I’m slightly hesitant to read too much into the state’s weekly analysis of COVID-19 because testing is still not widespread. There’s a real risk of garbage- in-garbage-out because data about who has the disease isn’t comprehensive.
Keeping that proviso in mind, here’s some conclusions from the second weekly analysis by the Department of Health and Human Services, through April 20:
- It affects more women (54%) than men (46%).
- It affects more Latinos (6.1% of cases vs. 3.9% of state population) and blacks (5.4% of cases vs. 1.4% of population, a huge difference) – but not Asians (3.2% of cases vs. 3.0% of population). Asians are, on average, the wealthiest of the state’s minority groups.
- It’s most common found in people aged 50-59 (21% of total) out of all the decade age groups but when adjusted by population size, prevalence is roughly the same for people in their 30’s, 40’s, 50’s and 60’s. The rate per 100,000 people is much lower for teenagers and below (virtually non-existent in the single digits) and much higher for people 80 and above, which may reflect nursing home outbreaks.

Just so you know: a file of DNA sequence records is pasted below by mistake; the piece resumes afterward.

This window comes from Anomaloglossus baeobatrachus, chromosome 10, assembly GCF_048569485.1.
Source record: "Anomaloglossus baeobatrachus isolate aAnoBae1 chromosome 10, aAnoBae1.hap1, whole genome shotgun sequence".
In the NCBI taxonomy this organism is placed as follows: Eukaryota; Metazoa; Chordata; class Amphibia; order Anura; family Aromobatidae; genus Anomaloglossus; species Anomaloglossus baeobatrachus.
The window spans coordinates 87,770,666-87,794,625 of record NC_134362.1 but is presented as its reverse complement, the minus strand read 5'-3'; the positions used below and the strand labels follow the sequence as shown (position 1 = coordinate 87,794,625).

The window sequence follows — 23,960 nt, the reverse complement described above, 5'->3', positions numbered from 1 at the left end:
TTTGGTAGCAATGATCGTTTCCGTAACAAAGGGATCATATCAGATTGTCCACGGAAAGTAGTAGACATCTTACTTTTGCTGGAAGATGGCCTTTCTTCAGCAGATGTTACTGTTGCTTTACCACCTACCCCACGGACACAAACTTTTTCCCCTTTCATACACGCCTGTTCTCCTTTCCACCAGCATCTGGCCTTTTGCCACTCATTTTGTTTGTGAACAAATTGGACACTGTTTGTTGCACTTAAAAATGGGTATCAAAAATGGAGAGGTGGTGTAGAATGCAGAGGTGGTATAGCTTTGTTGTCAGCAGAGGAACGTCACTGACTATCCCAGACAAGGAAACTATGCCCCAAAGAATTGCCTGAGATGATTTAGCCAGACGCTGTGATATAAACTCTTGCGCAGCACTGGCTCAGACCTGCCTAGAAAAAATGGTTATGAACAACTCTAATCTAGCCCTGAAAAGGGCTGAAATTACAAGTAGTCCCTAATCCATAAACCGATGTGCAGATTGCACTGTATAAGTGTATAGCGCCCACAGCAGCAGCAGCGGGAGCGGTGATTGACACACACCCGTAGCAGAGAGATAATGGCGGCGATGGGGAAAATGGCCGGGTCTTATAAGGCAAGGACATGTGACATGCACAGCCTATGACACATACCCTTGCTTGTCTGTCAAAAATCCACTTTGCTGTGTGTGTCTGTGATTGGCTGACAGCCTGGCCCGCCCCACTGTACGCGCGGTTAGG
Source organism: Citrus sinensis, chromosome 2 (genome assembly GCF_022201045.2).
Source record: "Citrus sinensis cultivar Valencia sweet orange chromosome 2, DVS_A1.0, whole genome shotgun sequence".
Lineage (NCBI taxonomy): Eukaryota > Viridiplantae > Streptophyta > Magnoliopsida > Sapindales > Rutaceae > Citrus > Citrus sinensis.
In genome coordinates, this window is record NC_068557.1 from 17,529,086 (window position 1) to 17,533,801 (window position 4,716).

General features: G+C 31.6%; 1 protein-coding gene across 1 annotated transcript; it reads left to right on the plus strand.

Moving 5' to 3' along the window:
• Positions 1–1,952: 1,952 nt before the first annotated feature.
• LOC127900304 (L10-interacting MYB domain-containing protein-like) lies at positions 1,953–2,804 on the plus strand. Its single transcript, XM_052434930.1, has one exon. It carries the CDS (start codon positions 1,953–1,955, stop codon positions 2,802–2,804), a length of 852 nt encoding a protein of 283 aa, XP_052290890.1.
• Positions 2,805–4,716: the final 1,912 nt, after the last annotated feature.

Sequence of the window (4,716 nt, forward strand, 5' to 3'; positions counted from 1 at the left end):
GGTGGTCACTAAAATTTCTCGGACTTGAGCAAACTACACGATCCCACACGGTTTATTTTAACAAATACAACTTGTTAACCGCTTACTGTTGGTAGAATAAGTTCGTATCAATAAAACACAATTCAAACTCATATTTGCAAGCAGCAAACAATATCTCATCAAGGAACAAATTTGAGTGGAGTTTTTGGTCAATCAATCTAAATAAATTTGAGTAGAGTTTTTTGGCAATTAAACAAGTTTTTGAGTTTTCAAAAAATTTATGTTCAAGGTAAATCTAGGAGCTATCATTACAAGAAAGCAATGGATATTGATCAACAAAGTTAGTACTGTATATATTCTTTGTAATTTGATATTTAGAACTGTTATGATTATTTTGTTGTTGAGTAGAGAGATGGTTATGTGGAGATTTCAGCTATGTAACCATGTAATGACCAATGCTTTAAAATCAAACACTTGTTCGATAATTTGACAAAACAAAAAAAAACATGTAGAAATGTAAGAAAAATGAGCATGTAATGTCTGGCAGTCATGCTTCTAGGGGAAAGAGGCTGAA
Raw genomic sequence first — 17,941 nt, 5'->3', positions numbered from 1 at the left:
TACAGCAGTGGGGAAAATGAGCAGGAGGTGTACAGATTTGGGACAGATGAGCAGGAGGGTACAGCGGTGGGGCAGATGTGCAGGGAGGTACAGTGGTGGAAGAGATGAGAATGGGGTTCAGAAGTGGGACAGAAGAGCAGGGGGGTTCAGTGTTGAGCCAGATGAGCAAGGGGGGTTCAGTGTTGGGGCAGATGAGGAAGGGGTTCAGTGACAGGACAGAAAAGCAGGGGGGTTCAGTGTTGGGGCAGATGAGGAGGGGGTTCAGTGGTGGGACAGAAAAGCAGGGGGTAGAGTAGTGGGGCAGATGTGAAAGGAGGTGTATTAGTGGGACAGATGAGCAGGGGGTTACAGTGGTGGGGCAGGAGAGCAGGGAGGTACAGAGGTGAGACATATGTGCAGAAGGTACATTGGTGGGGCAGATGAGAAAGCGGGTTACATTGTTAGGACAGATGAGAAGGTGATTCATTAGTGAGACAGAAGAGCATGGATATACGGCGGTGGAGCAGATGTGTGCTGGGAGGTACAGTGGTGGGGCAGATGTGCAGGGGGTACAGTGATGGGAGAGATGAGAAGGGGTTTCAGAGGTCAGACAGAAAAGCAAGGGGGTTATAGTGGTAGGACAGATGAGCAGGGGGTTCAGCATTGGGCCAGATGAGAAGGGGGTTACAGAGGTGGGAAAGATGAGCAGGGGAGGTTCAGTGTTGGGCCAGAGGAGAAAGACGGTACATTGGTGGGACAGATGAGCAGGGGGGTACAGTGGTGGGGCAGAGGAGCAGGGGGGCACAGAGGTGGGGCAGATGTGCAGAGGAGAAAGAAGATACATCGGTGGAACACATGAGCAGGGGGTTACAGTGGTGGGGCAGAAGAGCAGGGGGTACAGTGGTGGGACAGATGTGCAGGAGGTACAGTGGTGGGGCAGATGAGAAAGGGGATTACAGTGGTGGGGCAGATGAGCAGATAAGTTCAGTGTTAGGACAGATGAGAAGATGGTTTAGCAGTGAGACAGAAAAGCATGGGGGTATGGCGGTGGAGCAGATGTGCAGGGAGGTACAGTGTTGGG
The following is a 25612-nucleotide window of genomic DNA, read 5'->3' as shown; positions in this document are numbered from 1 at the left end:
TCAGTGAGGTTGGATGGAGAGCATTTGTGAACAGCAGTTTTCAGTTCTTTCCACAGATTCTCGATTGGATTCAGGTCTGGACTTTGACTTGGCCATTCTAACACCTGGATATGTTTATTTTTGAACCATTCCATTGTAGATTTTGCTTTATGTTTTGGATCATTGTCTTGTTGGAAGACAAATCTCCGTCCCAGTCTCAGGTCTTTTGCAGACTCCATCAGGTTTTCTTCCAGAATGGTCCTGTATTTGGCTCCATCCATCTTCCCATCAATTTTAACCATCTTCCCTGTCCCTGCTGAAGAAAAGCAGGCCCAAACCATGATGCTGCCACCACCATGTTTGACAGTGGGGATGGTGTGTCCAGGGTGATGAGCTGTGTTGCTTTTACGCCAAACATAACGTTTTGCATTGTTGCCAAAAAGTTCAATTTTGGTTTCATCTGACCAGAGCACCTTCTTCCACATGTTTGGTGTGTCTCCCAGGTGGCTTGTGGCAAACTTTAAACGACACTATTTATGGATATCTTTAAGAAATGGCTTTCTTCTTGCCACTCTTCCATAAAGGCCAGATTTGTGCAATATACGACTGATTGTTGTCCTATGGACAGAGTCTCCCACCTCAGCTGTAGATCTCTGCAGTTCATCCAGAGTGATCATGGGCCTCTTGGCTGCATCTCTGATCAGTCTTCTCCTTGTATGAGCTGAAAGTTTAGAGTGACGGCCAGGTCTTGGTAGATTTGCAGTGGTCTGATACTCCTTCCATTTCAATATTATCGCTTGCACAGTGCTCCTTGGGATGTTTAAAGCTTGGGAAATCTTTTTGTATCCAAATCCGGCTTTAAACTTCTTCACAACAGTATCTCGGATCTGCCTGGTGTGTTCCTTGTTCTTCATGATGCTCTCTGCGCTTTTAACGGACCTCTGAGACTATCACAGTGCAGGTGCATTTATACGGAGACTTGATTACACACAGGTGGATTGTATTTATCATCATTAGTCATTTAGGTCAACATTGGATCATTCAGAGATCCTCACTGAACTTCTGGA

- The way that people get infected is all over the place. Very roughly a quarter get it by “community transmission” (e.g., somebody coughed on them at Market Basket), a quarter from travel outside the state, a quarter by contact with an infected person, and a quarter as part of a “cluster” such as a group of cases at a nursing home.
Maybe you’re planning on writing about this separately, but you passed over the stat in that report that jumped out most vividly to me: That fully 33% of those infected were healthcare workers. Other than male-vs-female, that is the largest statistical group described in any section of the report.
I’ve mentioned that in the past – the complication is that health-care workers are *much* more likely to be tested than the general population, for obvious reasons. So that data point reveals less than it seems to.